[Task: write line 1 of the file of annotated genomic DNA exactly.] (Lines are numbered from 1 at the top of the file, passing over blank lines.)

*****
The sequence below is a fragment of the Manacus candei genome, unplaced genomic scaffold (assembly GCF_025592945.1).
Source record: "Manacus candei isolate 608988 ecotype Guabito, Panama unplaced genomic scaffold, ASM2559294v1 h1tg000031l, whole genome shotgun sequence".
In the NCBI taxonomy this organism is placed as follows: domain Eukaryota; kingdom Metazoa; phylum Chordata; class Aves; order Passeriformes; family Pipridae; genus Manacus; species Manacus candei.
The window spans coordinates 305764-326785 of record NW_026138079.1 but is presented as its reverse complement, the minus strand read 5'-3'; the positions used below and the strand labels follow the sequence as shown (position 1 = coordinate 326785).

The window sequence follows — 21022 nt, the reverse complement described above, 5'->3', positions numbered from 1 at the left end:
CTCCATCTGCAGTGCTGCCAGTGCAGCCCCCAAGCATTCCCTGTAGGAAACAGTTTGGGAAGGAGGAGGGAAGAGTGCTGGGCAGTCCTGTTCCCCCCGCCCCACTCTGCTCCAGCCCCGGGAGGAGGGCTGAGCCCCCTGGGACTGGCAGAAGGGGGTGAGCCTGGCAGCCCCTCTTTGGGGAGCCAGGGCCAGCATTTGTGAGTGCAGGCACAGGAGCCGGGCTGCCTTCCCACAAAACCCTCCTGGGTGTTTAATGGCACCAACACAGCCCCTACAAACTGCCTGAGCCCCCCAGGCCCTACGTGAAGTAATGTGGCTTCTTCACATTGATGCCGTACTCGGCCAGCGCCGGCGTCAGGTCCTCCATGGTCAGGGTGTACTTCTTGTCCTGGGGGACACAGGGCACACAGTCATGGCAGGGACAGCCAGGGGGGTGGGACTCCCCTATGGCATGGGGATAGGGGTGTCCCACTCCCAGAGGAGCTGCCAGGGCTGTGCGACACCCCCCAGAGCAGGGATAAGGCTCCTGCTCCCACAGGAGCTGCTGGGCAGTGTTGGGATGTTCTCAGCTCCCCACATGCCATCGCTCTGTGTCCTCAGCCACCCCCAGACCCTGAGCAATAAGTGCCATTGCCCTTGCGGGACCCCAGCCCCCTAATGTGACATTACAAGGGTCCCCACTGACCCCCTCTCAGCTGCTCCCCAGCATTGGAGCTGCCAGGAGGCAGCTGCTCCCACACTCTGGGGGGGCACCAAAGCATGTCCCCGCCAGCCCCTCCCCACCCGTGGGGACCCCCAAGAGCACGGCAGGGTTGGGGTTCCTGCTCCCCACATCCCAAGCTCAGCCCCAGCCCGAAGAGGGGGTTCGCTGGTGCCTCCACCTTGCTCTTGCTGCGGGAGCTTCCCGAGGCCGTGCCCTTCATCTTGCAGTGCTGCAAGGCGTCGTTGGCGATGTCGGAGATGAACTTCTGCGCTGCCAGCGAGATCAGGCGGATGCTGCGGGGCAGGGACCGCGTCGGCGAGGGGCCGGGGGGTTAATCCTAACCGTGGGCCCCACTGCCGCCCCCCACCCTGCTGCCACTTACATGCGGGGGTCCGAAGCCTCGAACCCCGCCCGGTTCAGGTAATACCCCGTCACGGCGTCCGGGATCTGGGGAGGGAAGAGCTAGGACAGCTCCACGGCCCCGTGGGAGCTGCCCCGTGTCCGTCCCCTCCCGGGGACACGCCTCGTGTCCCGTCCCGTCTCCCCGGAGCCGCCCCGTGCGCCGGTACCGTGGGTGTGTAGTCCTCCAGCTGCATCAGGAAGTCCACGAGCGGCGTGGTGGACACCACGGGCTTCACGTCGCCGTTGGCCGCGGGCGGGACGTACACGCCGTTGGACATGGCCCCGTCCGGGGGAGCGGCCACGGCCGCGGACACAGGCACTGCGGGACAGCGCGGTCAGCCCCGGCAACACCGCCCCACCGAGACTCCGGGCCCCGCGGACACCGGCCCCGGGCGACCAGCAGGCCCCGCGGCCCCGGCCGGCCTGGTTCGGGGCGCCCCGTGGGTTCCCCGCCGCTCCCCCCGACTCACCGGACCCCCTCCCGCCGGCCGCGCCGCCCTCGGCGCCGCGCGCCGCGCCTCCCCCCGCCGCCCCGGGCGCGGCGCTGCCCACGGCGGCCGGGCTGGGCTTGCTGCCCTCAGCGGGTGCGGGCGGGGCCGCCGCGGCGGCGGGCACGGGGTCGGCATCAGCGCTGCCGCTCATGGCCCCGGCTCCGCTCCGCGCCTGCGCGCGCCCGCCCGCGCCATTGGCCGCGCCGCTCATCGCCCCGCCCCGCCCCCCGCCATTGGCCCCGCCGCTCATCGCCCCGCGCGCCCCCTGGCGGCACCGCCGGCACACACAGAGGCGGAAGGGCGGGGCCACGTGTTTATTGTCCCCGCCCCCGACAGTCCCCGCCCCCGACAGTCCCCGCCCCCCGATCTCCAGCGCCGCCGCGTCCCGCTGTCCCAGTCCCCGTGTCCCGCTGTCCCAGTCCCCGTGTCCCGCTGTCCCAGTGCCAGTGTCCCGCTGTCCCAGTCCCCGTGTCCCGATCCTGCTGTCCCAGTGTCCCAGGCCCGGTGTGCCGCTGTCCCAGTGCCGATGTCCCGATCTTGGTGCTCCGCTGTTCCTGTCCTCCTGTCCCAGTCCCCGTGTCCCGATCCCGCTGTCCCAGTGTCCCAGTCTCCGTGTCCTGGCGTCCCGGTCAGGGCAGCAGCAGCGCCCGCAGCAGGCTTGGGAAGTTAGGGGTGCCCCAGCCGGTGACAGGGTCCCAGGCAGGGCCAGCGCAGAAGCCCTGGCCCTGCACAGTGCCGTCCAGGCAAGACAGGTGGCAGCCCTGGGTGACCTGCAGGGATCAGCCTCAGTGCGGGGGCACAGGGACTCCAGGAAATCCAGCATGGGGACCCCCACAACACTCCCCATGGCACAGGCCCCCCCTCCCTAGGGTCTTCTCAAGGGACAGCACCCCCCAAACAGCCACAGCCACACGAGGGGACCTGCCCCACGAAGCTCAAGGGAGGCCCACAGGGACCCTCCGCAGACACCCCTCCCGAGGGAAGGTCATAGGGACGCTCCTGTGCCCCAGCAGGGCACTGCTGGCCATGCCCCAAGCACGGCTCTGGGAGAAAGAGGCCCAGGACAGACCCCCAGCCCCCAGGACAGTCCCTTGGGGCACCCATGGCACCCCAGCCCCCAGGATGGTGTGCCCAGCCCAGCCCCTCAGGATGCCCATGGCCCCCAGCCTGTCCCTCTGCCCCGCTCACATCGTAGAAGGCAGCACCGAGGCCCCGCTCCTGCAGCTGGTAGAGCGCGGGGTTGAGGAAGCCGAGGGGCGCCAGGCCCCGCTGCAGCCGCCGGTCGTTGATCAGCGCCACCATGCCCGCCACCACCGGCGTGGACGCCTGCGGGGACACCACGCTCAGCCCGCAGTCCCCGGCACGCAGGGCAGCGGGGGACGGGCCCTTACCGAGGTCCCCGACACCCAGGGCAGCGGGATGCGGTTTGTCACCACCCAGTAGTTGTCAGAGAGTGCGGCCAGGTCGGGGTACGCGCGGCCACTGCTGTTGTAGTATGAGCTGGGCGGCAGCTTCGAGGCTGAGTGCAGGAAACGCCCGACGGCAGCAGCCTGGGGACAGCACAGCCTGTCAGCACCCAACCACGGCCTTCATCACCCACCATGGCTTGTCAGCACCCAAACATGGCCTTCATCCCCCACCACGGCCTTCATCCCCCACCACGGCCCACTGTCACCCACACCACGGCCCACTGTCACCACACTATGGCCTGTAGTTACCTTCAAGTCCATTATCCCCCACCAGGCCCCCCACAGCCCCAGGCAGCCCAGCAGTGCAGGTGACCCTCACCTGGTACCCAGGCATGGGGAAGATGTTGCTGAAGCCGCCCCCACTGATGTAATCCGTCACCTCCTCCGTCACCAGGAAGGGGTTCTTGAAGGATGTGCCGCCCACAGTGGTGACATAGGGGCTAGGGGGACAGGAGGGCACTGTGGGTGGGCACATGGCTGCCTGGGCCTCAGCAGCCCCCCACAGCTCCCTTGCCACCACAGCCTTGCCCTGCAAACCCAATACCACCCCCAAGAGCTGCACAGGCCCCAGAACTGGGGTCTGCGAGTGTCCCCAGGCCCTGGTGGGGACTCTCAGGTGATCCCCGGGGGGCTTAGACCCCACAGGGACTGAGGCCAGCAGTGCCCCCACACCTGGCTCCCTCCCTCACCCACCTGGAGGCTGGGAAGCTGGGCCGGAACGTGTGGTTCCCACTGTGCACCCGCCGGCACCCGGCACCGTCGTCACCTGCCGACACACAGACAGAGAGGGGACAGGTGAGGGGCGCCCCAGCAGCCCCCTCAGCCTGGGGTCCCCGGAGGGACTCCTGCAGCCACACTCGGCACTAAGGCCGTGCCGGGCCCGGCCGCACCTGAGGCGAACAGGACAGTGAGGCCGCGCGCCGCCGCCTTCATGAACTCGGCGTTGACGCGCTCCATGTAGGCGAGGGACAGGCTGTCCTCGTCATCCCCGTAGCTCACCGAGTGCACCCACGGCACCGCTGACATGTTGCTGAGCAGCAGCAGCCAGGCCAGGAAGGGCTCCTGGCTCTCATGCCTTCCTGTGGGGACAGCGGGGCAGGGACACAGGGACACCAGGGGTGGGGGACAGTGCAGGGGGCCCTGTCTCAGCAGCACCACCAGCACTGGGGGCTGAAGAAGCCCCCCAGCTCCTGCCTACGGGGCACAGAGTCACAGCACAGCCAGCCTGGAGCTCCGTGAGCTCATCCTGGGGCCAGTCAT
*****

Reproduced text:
The sequence below is a fragment of the Manacus candei genome, unplaced genomic scaffold (assembly GCF_025592945.1).